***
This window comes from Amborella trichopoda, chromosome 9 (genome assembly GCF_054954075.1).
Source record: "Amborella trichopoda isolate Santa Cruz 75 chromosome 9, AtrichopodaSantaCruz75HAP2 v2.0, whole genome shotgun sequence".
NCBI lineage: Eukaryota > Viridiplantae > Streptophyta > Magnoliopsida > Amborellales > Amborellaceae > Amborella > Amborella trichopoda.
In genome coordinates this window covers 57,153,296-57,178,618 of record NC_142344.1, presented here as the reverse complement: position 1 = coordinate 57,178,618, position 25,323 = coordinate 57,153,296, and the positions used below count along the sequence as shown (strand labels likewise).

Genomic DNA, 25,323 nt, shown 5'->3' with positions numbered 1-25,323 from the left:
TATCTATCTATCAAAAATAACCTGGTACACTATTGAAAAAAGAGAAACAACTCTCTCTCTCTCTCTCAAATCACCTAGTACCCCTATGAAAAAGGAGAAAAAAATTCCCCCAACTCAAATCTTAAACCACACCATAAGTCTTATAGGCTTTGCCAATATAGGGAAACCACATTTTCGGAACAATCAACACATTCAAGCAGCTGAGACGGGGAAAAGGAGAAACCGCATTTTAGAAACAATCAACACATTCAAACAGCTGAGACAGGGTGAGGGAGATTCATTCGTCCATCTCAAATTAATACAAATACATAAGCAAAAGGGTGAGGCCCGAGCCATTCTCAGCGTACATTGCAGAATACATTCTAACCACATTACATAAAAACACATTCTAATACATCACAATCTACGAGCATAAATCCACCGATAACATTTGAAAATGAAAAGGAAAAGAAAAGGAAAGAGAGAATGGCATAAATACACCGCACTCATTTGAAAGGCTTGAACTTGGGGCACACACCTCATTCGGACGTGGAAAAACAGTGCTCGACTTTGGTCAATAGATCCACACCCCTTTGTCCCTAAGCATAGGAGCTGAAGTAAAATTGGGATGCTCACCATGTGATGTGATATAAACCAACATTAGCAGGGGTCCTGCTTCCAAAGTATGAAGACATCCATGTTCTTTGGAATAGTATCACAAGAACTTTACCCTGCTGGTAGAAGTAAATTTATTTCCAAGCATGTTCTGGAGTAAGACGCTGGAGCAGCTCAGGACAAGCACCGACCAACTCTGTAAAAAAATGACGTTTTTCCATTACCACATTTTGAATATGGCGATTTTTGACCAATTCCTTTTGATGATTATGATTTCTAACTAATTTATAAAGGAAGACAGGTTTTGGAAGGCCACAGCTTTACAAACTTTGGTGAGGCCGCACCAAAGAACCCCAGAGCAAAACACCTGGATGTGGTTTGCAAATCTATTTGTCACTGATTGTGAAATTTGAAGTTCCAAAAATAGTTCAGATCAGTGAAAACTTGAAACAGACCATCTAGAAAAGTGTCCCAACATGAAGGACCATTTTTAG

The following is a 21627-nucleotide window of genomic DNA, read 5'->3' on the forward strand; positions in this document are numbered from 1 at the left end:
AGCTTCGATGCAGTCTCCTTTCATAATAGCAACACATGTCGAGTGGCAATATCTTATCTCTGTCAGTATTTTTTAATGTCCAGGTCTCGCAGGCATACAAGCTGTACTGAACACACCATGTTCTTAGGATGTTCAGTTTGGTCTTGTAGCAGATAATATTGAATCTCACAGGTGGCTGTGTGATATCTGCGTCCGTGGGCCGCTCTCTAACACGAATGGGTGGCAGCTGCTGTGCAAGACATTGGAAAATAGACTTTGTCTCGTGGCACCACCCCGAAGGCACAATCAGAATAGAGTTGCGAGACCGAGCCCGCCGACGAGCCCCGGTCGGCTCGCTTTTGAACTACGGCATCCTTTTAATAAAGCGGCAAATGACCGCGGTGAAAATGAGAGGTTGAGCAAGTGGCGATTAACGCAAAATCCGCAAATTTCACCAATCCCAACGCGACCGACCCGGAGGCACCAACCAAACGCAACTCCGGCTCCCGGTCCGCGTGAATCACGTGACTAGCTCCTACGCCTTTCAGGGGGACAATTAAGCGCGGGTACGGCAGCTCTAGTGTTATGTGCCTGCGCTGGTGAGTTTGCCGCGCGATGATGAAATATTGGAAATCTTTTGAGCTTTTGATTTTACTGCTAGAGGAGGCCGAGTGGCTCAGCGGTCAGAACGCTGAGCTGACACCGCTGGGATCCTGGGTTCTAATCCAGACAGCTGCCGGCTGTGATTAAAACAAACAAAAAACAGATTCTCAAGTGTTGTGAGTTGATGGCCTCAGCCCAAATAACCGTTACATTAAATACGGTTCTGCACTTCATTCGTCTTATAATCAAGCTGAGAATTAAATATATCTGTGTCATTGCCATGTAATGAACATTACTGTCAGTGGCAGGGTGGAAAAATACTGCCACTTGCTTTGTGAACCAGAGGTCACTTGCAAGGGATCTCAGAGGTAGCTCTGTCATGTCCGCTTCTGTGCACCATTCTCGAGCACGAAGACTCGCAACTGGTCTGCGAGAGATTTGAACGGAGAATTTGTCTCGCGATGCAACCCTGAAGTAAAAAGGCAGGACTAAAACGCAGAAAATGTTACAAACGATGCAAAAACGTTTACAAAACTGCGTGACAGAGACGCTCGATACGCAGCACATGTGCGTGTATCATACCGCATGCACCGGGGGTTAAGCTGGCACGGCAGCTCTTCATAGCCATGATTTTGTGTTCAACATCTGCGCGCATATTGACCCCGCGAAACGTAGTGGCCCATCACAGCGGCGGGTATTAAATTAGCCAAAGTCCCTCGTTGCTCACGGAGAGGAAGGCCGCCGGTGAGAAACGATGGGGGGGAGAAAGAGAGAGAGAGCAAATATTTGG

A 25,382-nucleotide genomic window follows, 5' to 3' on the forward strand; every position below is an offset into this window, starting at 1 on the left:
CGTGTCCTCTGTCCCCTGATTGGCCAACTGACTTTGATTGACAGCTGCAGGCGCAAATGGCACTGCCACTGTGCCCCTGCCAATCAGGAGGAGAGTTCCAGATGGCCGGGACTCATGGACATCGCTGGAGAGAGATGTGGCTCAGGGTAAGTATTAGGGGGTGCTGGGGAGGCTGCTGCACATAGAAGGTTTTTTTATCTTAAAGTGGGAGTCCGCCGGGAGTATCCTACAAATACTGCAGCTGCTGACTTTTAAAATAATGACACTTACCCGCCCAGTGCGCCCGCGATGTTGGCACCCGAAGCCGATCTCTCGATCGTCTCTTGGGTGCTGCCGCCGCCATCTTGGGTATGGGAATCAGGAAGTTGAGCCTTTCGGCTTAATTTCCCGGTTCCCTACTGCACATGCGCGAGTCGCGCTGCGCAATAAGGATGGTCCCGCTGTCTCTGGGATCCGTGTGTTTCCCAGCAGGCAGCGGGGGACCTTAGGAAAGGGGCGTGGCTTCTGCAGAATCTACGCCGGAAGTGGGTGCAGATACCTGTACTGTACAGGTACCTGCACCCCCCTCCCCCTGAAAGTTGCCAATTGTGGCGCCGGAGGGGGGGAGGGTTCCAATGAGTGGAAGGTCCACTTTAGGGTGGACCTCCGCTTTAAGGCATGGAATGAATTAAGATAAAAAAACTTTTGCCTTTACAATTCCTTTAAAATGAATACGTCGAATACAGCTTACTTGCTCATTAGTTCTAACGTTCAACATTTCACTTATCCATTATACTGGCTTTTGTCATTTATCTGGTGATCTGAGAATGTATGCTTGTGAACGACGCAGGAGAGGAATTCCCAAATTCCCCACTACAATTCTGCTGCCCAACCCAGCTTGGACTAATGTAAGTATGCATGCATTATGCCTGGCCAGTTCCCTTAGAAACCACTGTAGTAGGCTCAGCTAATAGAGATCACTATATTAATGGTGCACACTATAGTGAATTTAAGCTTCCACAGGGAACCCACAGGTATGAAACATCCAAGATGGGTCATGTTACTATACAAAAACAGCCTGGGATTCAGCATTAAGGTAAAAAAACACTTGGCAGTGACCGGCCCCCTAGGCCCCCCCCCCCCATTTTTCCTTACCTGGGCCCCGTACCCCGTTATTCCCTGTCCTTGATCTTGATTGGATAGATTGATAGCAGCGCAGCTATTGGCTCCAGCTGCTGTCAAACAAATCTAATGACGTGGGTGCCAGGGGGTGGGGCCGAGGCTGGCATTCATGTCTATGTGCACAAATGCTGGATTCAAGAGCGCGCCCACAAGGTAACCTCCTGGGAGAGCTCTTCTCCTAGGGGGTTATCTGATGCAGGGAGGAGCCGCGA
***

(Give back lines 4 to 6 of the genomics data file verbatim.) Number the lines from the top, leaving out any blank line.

In genome coordinates this window covers 57,153,296-57,178,618 of record NC_142344.1, presented here as the reverse complement: position 1 = coordinate 57,178,618, position 25,323 = coordinate 57,153,296, and the positions used below count along the sequence as shown (strand labels likewise).

Genomic DNA, 25,323 nt, shown 5'->3' with positions numbered 1-25,323 from the left:
TATCTATCTATCAAAAATAACCTGGTACACTATTGAAAAAAGAGAAACAACTCTCTCTCTCTCTCTCAAATCACCTAGTACCCCTATGAAAAAGGAGAAAAAAATTCCCCCAACTCAAATCTTAAACCACACCATAAGTCTTATAGGCTTTGCCAATATAGGGAAACCACATTTTCGGAACAATCAACACATTCAAGCAGCTGAGACGGGGAAAAGGAGAAACCGCATTTTAGAAACAATCAACACATTCAAACAGCTGAGACAGGGTGAGGGAGATTCATTCGTCCATCTCAAATTAATACAAATACATAAGCAAAAGGGTGAGGCCCGAGCCATTCTCAGCGTACATTGCAGAATACATTCTAACCACATTACATAAAAACACATTCTAATACATCACAATCTACGAGCATAAATCCACCGATAACATTTGAAAATGAAAAGGAAAAGAAAAGGAAAGAGAGAATGGCATAAATACACCGCACTCATTTGAAAGGCTTGAACTTGGGGCACACACCTCATTCGGACGTGGAAAAACAGTGCTCGACTTTGGTCAATAGATCCACACCCCTTTGTCCCTAAGCATAGGAGCTGAAGTAAAATTGGGATGCTCACCATGTGATGTGATATAAACCAACATTAGCAGGGGTCCTGCTTCCAAAGTATGAAGACATCCATGTTCTTTGGAATAGTATCACAAGAACTTTACCCTGCTGGTAGAAGTAAATTTATTTCCAAGCATGTTCTGGAGTAAGACGCTGGAGCAGCTCAGGACAAGCACCGACCAACTCTGTAAAAAAATGACGTTTTTCCATTACCACATTTTGAATATGGCGATTTTTGACCAATTCCTTTTGATGATTATGATTTCTAACTAATTTATAAAGGAAGACAGGTTTTGGAAGGCCACAGCTTTACAAACTTTGGTGAGGCCGCACCAAAGAACCCCAGAGCAAAACACCTGGATGTGGTTTGCAAATCTATTTGTCACTGATTGTGAAATTTGAAGTTCCAAAAATAGTTCAGATCAGTGAAAACTTGAAACAGACCATCTAGAAAAGTGTCCCAACATGAAGGACCATTTTTAG